But intergenerational solidarity is coming under strain – for a variety of reasons. With people living longer and fewer children being born we are seeing “bean-pole” families. These have four or more generations alive at one time, but fewer people in each generation. The family tree more easily fits the “portrait” rather than the “landscape” display. There are fewer people to share the caring responsibilities. At the same time, people are being encouraged to be in paid work as much as possible (even people who have dependent children) and to prolong their working lives. This is squeezing out the capacity for intergenerational family care.
Changing family structures – more cohabitation, fewer marriages, more divorces and subsequent remarriages – are also challenging solidarity between the generations. How do people feel about providing care for their ex-in laws; for their step-grandchildren? Divorce or the breakdown of relationships, has a negative and significant impact on intergenerational links, especially for men, who may have weaker ties with their adult children than women do. The timing of divorce may be important. If it happens when children are young and the father loses contact with them, then these ties are often gone forever. But if parents divorce when the children are adults and good relationships have been formed and maintained, then ties between fathers and their children can often go on.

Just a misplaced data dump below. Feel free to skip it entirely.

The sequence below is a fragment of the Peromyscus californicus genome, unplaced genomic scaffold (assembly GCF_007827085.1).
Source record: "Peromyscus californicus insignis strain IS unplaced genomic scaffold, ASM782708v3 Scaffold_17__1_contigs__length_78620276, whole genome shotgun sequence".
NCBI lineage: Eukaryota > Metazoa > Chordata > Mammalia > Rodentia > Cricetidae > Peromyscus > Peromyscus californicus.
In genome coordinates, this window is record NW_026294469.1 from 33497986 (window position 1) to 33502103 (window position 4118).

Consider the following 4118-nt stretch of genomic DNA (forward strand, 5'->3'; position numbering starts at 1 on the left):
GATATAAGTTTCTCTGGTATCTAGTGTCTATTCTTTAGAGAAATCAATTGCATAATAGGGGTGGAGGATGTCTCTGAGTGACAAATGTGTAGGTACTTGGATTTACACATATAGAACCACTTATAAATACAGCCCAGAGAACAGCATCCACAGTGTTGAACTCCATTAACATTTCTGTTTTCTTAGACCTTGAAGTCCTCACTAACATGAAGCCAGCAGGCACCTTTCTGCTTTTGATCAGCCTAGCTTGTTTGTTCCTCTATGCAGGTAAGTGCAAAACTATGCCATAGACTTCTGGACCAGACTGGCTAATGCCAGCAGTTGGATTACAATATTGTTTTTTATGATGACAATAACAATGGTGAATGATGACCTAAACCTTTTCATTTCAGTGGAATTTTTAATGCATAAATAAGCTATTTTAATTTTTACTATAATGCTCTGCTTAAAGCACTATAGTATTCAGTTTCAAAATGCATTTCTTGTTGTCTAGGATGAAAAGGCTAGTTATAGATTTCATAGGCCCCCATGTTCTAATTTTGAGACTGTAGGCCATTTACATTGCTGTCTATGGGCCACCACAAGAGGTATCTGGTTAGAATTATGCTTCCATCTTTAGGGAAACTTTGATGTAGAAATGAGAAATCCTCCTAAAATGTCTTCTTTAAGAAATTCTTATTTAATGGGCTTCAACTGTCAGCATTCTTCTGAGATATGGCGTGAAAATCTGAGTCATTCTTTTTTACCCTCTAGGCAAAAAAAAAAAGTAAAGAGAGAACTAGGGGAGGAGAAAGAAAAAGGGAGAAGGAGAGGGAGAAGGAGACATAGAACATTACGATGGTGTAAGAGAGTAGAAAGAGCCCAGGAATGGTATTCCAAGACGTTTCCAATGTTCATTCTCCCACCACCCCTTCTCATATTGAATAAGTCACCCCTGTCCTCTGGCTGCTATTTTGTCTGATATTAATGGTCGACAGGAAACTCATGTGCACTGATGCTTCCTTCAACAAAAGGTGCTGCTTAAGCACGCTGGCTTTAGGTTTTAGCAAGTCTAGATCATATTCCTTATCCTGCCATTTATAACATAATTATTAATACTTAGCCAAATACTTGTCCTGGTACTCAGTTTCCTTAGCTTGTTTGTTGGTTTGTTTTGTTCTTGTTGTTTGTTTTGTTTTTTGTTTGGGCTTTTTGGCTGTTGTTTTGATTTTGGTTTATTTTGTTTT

Not all intergenerational relations are positive
Family are expected to care for their members, but this does not necessarily promote harmonious and close intergenerational relations. This often comes out in relation to eldercare. People may resent having to care for an older relative and the sacrifices that this entails. In the worse cases this can lead to abuse and neglect. The older people, in their turn, may feel guilty or angry and see themselves as a burden on the family. The result may be depression, sadness and a breakdown of families.